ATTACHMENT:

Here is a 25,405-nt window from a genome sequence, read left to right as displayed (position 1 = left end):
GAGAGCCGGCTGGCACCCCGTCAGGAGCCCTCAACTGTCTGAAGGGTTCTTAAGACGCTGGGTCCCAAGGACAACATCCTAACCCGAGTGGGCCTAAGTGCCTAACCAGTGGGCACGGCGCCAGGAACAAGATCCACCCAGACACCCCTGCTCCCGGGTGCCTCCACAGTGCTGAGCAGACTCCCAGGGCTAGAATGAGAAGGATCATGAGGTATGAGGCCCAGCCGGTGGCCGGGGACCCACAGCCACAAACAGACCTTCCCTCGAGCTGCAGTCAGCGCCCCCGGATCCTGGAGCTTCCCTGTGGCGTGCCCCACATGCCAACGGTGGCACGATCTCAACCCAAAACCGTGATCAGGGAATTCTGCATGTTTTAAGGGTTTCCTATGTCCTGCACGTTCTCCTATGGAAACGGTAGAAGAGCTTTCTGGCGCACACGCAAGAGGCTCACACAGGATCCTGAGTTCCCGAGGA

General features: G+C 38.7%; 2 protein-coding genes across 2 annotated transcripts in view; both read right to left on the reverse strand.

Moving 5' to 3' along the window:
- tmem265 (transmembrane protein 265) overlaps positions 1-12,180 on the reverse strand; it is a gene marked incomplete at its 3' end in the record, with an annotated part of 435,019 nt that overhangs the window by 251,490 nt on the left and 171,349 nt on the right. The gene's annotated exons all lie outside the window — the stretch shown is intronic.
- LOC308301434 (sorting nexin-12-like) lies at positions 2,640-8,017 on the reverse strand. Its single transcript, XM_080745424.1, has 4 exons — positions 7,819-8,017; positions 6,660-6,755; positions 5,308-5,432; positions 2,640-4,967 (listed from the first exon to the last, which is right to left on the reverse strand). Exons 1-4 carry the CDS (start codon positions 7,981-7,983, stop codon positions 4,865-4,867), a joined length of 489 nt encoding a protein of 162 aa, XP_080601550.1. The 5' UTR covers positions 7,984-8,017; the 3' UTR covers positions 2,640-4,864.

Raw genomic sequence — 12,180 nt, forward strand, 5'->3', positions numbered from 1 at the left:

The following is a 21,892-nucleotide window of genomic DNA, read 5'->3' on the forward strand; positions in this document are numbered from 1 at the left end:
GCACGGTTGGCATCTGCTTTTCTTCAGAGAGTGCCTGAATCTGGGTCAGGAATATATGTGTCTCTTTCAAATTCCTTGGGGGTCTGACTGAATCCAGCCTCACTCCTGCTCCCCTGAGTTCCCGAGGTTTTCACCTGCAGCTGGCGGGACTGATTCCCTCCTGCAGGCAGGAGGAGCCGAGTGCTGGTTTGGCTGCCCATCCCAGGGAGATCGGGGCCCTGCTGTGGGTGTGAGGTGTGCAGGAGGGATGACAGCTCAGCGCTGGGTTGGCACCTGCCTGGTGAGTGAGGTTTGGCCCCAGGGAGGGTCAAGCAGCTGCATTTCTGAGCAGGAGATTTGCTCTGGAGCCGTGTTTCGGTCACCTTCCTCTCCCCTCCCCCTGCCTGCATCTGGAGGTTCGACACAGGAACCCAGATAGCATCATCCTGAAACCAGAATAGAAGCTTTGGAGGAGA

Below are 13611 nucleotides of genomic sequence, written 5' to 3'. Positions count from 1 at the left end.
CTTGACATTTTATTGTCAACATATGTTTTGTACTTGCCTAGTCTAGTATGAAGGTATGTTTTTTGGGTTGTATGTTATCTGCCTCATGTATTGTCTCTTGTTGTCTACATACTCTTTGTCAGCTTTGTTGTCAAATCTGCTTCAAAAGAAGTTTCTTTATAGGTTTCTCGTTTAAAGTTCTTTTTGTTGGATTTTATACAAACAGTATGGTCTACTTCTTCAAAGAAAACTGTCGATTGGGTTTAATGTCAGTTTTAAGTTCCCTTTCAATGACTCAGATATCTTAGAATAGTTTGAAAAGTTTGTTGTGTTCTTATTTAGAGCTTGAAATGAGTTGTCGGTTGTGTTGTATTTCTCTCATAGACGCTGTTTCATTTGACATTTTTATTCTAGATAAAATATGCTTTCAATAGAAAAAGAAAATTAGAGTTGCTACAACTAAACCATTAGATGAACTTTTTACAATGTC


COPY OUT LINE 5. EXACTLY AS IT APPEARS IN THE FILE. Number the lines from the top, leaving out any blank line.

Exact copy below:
- tmem265 (transmembrane protein 265) overlaps positions 1-12,180 on the reverse strand; it is a gene marked incomplete at its 3' end in the record, with an annotated part of 435,019 nt that overhangs the window by 251,490 nt on the left and 171,349 nt on the right. The gene's annotated exons all lie outside the window — the stretch shown is intronic.